Nowadays, you can find her starting conversations with resource managers at agencies such as the National Park Service and U.S. Fish and Wildlife Service, seeking to understand their challenges and determine the science they need to make informed planning decisions. She also leads outreach to environmental non-profit organizations, helping to build new collaborations with CASC scientists.
“There are a lot of things that I can do in my job to help resource managers.”
And Janet’s work and collaborations also support international climate adaptation efforts.
During her time at the USGS, Janet has worked with a large international working group as an advisor to the Water Infrastructure Criteria Technical Working Group that developed criteria for climate bonds that are issued by investment banks to developing countries in order to improve the climate resilience of their water assets.
She's also been able to share her knowledge about climate change adaptation with local managers in Madagascar where she was part of a team of CASC researchers who synthesized the observed and projected impacts of climate change on water resources, agriculture, human health, coastal ecosystems, fisheries, and more in Madagascar to support ongoing climate adaptation and mitigation activities there.
Creating and Supporting Inclusivity
Janet is actively involved in and supportive of various diversity, equity, inclusion, and accessibility (DEIA) programs and initiatives at the USGS and Department of Interior. This includes that, as a Japanese-American, she is an active member of the Federal Asian Pacific American Council (FAPAC) where she serves as a senior advisor for the Department of Interior chapter to help shine a light on the benefits and scientific discoveries Asian Americans have brought to our society and the critical roles they have played in American history. She was also critical in launching the USGS Asian American, Native Hawaiian, Pacific Islander (AANHPI) employee resource group (ERG).
Her experience with DEIA, FAPAC, AANHPI ERG and other government initiatives led to her serving as an advisor to the White House Initiative on Asian Americans, Native Hawaiians, and Pacific Islanders which seeks to create a strategy to promote safety and equity for Asian American, Native Hawaiian, and Pacific Islander communities. Janet shows great leadership and community support in all of these roles.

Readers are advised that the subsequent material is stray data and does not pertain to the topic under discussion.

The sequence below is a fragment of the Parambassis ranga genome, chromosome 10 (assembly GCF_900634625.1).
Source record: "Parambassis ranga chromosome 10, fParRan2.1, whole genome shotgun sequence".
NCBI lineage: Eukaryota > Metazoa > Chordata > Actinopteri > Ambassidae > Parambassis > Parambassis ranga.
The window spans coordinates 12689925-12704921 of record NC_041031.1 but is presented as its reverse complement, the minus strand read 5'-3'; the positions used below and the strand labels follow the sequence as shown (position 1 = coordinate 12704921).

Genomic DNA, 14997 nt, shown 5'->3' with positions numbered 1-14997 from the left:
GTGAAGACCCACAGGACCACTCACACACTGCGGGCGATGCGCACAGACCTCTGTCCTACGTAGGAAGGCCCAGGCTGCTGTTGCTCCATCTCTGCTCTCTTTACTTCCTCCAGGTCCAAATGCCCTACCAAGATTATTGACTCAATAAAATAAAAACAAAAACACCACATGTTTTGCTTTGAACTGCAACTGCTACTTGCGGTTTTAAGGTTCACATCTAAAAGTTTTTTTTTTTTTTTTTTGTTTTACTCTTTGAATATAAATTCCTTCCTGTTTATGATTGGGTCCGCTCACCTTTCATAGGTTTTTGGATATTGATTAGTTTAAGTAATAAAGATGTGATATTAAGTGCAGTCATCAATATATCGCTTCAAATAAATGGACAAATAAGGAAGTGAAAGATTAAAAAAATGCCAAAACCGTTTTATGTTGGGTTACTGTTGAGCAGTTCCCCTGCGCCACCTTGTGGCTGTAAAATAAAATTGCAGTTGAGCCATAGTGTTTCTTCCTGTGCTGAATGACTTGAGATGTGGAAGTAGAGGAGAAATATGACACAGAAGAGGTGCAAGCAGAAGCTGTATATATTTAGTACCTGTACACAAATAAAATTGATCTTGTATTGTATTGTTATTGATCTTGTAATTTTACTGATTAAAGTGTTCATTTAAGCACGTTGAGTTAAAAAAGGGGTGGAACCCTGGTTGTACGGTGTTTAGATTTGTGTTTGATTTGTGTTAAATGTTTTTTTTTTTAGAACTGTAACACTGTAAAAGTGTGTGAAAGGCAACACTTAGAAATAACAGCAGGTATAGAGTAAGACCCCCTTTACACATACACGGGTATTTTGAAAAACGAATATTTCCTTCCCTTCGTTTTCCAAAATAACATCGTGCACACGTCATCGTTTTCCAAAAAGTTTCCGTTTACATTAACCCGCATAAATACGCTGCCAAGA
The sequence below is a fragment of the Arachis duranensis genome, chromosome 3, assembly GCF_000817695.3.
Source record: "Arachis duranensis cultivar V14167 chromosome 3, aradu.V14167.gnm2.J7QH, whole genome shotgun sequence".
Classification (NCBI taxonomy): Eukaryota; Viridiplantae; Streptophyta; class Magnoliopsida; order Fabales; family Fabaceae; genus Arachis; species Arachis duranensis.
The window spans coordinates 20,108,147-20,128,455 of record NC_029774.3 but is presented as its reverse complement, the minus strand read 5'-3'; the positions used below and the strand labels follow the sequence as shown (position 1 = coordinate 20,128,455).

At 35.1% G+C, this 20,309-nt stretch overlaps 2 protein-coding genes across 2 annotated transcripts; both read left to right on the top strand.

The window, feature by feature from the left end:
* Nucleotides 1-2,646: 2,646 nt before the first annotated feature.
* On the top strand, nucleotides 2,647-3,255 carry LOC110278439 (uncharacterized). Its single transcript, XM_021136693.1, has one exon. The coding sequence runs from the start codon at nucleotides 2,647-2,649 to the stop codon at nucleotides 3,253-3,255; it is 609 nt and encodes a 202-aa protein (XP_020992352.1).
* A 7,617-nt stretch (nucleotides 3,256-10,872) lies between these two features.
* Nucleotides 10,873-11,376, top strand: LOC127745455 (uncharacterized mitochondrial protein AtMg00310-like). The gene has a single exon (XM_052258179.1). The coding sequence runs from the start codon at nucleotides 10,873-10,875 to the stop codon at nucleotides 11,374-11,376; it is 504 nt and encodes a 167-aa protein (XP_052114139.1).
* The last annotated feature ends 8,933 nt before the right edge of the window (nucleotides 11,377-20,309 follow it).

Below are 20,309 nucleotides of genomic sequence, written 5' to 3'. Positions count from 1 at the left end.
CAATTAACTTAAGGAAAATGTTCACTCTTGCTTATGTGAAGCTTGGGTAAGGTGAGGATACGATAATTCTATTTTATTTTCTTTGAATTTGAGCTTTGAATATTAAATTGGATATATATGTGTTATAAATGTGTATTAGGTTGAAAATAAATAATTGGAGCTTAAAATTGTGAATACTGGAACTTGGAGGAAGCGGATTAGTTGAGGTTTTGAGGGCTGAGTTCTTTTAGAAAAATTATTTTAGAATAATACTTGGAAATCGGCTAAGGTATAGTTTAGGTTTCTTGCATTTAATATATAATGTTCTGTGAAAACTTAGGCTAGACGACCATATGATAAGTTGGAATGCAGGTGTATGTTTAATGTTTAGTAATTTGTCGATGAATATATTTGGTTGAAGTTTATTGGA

Building on a Foundation of Diverse Experiences
"We have an amazing, dedicated group of folks in our network.”
Her different roles and positions have allowed her to meet with a variety of researchers and students to learn more about the science being done across the nation. These interactions energize her to better understand how new science, new partnerships, and new strategies can help deliver science that serves everyone.
As dynamic as her position with the National CASC is, if you were to ask Janet what aspect of her job still excites her after nearly eight years with the USGS, she will unwaveringly say, “Really, the people. We have an amazing, dedicated group of folks in our network.”
With a successful career built upon a foundation of diverse experiences, Janet has a deep well of wisdom to draw from. “I have lots of advice,” she says, for anyone seeking to go into the federal government, or any career for that matter.
The best piece of advice she’s received is to embrace change.
“To me, the only way to grow, whether it's personally or professionally, is to go outside one’s comfort zone.”
That may be switching agencies, just as did when she moved from the Army Corps to the USGS, or perhaps even taking up a new position within a department. Janet can tell you that experiencing new challenges, cultures, and responsibilities may be challenging, but in the end “you’ll always grow and become a better employee, and a better person.”